Béa Fertility wants to provide an at-home alternative to IVF. Check out the 9-slide pitch deck the startup used to secure $3.2 million.
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- London-based Béa Fertility has raised $3.2 million in fresh funding from Octopus Ventures.
- The startup aims to develop a more affordable at-home alternative to IVF.
- It wants to enable intracervical insemination (ICI), which allows women to inseminate themselves.
A startup that has created an at-home fertility treatment device for consumers has just secured $3.2 million from Octopus Ventures.
Béa Fertility, which launched in 2020, is bringing back an alternative to IVF that fell out of popularity by the 1990s, as IVF offered a promising prospect of pregnancy to LGBTQ couples and those with higher cases of male infertility. It wants to enable intracervical insemination (ICI), which allows women to inseminate themselves in a bid to get pregnant.
Cofounder and CEO Tess Cosad said that “more and more people are struggling to start a family,” due to rising infertility rates globally.
“We need an early-stage intervention,” she said. “A lot of options are out of alignment — so we’ve opened the fertility pathway and created a treatment that’s more affordable.”
The startup is offering a medical device and treatment kit that delivers ICI. It contains a small cervical cap, which users have to put the semen sample in, along with a clinical-grade applicator that would be inserted in the cervix. The cap is placed in there for an hour, and users can conduct a pregnancy test two weeks after the procedure.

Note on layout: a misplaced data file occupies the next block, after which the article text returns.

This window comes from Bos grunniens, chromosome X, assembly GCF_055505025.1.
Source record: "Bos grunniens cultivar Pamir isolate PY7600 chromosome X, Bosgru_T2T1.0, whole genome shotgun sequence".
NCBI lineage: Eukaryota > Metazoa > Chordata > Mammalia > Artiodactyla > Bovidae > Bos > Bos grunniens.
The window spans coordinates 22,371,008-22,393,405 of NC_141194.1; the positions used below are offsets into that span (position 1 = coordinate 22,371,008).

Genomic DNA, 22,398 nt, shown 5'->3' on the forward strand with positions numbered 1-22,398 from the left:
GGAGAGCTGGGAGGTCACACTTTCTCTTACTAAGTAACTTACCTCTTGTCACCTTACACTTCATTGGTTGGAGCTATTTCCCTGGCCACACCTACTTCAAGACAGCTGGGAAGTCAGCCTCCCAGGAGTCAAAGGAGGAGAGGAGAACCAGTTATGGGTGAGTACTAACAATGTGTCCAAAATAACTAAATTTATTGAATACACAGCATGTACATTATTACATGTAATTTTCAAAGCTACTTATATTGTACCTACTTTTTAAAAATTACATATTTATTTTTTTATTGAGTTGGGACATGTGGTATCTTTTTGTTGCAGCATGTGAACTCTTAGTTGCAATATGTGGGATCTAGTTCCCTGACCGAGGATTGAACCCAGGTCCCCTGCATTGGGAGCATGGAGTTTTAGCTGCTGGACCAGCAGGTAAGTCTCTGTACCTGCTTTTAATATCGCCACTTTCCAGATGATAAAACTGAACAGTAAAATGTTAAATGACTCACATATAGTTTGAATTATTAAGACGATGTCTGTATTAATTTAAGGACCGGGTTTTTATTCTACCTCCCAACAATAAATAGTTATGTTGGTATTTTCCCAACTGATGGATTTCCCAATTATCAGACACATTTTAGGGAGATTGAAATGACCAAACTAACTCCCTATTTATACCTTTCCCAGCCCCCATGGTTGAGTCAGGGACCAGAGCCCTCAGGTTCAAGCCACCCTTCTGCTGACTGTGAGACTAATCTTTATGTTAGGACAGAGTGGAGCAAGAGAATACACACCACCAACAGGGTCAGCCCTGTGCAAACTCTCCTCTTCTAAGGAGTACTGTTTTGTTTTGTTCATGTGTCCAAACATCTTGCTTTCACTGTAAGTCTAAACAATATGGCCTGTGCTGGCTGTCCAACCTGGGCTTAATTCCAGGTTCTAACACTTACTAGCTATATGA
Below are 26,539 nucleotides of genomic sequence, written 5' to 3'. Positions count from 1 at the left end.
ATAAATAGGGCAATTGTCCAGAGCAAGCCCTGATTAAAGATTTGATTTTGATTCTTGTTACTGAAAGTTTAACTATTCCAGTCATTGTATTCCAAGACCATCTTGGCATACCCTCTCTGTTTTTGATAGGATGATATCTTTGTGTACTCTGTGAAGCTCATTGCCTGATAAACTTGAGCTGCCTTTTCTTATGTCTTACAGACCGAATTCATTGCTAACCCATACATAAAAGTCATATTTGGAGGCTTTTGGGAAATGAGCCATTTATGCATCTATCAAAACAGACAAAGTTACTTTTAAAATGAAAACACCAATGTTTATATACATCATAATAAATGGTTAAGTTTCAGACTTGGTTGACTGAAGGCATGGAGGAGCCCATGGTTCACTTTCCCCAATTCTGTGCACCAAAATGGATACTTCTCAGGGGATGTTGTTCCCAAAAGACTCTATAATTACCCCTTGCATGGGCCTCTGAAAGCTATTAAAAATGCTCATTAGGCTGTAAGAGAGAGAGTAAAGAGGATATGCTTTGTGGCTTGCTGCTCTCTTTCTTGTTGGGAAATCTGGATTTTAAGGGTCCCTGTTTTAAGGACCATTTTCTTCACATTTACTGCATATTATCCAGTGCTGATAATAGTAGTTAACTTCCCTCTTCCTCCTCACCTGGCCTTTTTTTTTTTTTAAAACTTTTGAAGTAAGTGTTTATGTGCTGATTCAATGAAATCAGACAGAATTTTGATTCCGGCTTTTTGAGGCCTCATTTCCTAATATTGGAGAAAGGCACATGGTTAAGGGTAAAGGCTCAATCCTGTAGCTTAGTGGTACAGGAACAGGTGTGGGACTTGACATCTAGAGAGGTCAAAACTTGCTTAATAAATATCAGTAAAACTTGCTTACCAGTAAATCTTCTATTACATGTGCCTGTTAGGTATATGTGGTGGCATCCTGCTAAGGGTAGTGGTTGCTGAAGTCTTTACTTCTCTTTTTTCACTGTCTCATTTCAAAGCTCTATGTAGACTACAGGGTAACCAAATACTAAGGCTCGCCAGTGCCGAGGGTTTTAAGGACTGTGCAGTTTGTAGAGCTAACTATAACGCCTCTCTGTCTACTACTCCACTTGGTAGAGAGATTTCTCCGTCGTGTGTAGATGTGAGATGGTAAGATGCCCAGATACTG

Whereas the success rate of IVF stands at 27%, ICI has a 50% success rate across six treatment cycles for women under 30, according to the UK’s National Institute of Health and Care Excellence. But IVF is commonly offered to those who have unexplained fertility, endometriosis, as well as in mild cases of male infertility, per Manchester Fertility. It’s also been a more popular alternative to ICI because the latter requires women to have open and healthy fallopian tubes, which can drastically affect fertility rates. For that reason, ICI is more commonly used by those who are beginning to conceive and have not encountered cervical problems.
The startup aims to offer a cheaper alternative to IVF, which can cost up to £5,000 per cycle (around $6,431) in the UK. The kit will initially retail at £350 ($450) for its first batch of customers, after which it will be priced at £700 ($900).
Consumers can order Béa’s three-cycle program, which dispatches a kit every month, along with a support program. The kit also provides a daily treatment guide that gives instructions on tracking ovulation cycles and using the device correctly.
The startup is gearing up to launch a pilot program with the UK’s National Health Service and enroll its users in a fertility treatment study.
The tech downturn has created a funding winter that’s starkly affected women’s health startups. Although fertility as a sector is getting attention from private equity giants, many startups have found the fundraising environment challenging.
“I created Béa in lockdown — and I thought funding was complex in COVID-19, but I don’t think I understood,” said Cosad. “You end up raising another round in the downturn, and it’s a test of the resolve and resilience.”
The round was led by UK-based venture capital firm Octopus Ventures, which has previously backed women’s health startups Elvie and Vira Health. Additional backing came from JamJar and Forward Partners, and existing investors Calm/Storm and Q Ventures.
With the fresh funds, the startup will focus on its consumer launch in the UK, as well as its NHS pilot program.
Check out its 9-slide pitch deck below: